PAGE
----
Monday, September 21, 2009

25th Sunday - homily

Jesus says in tonight’s Gospel that the greatest among us are those who are servants of all. Well, we need some more of you to step up in service to the rest of us. We need help mainly in the area of liturgical ministers. After Mass, we will have sign-ups for lectors, ushers and greeters, and altar servers. The Newman Center also needs help with Tuesday dinners. If you like to cook or help out in a kitchen, we could use your help on Tuesdays. So, this is a call to service. Please be generous as GW students usually are when it comes to being the servants of all.

Speaking of service, I need to serve my boss, Archbishop Wuerl. He has asked me and all of the priests of Washington to speak to you about a topic that I didn’t want to talk to you about this early in my time here. He has asked me to speak to you about marriage because there are efforts being made in D.C. to redefine marriage. I know this is a big issue around here. It is out of obedience to him and out of love for Jesus and you that I speak to you about marriage tonight especially as it relates to same-sex unions. You all have a right to hear what marriage really is; it is out of love for all of us that the Church teaches us about marriage.

When I speak to people about marriage, I usually begin with a question: who is the author of marriage? We find the answer right off the bat in the Bible, in the Book of Genesis. God is the author of marriage because when He creates the first two people – Adam and Eve – he describes them as being married. He creates them so that the two of them “become one flesh” as husband and wife. It is clear from the beginning that marriage is between a man and a woman.

When Jesus is asked about marriage in Matthew 19, he reaffirms Genesis. He reiterates that “in the beginning”, God created them “male and female” and that “a man shall leave his father and mother and be joined to his wife, and the two shall become one flesh” (v.4-5). Jesus raised marriage to the level of a sacrament. For the past 2000 years, the Church has flushed out the Lord’s teaching on marriage more fully. She has grown in her understanding of the sanctity of marriage as well as its benefit to children. She has always known what recent research has found: that the best environment in which children are raised are with their biological mother and father.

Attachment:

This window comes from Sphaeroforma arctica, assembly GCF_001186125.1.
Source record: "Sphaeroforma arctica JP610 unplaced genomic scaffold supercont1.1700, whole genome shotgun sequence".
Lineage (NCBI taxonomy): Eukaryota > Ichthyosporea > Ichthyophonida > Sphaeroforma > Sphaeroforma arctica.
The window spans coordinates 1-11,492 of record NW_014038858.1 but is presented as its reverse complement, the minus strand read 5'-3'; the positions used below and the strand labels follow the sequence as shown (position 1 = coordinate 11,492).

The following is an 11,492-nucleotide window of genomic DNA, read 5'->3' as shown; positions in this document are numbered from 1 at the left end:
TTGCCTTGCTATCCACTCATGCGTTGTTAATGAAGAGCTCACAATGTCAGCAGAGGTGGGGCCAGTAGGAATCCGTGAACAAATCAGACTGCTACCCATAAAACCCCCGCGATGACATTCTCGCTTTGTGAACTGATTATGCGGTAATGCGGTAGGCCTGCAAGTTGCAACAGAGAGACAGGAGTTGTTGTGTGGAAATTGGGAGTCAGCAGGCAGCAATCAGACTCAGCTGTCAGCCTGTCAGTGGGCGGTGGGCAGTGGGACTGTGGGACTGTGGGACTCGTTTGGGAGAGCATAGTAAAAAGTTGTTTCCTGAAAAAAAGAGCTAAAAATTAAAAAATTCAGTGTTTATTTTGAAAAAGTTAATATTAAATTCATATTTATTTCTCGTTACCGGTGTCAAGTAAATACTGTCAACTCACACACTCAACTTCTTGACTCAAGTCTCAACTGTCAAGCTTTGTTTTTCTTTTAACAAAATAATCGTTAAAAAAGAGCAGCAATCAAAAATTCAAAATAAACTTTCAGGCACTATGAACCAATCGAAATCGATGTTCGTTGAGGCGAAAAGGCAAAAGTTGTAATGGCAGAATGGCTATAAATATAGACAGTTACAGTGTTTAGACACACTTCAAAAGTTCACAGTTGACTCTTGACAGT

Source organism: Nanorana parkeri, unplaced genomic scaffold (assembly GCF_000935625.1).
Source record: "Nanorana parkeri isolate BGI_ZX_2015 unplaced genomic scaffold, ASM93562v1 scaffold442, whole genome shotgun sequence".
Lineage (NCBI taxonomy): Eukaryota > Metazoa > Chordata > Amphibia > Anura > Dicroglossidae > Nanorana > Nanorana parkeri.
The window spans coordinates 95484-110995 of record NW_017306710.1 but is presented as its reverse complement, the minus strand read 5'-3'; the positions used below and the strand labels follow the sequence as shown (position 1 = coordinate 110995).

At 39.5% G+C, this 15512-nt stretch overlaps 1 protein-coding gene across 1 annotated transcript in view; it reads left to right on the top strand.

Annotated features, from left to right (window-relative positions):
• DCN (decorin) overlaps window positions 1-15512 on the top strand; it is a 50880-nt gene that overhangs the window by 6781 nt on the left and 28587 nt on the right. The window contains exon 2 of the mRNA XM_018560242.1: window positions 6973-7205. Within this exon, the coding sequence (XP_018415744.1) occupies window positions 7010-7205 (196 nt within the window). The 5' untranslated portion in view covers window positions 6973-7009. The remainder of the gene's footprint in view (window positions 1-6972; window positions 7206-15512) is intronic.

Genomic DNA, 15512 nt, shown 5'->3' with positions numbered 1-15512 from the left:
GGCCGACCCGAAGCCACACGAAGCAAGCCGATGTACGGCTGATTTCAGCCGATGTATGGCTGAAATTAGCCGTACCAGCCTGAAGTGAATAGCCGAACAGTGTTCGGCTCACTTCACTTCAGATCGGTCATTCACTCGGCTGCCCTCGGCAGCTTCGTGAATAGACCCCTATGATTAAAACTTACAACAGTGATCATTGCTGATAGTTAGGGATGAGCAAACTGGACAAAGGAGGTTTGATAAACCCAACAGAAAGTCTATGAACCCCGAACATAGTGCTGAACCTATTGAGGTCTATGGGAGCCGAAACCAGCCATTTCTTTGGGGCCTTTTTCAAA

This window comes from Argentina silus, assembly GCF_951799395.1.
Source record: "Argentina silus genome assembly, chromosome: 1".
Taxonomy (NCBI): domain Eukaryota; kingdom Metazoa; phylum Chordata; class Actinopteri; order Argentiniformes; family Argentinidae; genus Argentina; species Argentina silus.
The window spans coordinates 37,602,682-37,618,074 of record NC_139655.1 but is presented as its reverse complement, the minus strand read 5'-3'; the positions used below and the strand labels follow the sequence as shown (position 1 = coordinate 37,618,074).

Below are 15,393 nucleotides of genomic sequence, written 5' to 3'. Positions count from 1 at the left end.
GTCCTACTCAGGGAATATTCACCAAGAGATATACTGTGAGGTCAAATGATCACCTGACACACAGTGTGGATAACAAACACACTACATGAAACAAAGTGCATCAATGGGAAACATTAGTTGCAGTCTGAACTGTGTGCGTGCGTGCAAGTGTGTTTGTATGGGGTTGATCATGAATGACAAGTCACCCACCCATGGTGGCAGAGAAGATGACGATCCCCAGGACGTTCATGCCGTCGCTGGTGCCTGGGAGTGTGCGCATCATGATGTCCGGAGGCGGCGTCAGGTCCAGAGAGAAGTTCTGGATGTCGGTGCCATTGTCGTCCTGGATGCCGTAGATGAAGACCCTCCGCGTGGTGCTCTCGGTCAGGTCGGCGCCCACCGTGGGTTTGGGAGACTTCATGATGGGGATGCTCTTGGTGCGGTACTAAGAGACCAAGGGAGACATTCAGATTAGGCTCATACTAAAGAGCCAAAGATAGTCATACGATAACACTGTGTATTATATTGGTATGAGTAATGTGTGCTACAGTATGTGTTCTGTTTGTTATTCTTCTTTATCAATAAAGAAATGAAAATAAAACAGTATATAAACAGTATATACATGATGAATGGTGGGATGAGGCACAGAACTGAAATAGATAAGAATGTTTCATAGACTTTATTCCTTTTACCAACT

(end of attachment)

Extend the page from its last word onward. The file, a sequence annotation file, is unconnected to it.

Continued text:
I have deep and profound respect for people who struggle with same-sex attraction and are trying to live holiness…trying to live chastity…trying to be good Catholics. When I speak with them, I affirm them of their dignity, respect, and the great love that God and the Church has for them. I remind them that they are good and are loved.

Now, I need to use an analogy and in no way do I mean to demean these people. The analogy has to with the Eucharist. If I use potato chips and Coke in a few minutes at the Consecration instead of bread and wine, would it still be the Eucharist? No. I need to use bread and wine for the sacrament to take place. I can’t change that sacrament. In the same way, we can’t change the sacrament of marriage. The sacrament of marriage is between a man and a woman.

Finally, we most experience God’s love through married persons. Hopefully, we have had that experience through our parents – that their love reflects the love that God has for us, as Scripture says (Ephesians 5). Most people are called to be married, and this is a good thing! But, Jesus makes it clear in Matthew 19 that not all persons are called to marriage; some are called to celibacy for different reasons. But, they, too are called to reflect God’s love. Whatever our vocation is, may we bring God’s love to others. May others know that God loves them through us as we have learned His love through others. May we know God’s love and reveal His love to others this week.

1 comment:

Anonymous said...

Concerning Confession:

Do I need to confess my less than nice thoughts and words that occurred during yesterday's Redskin game?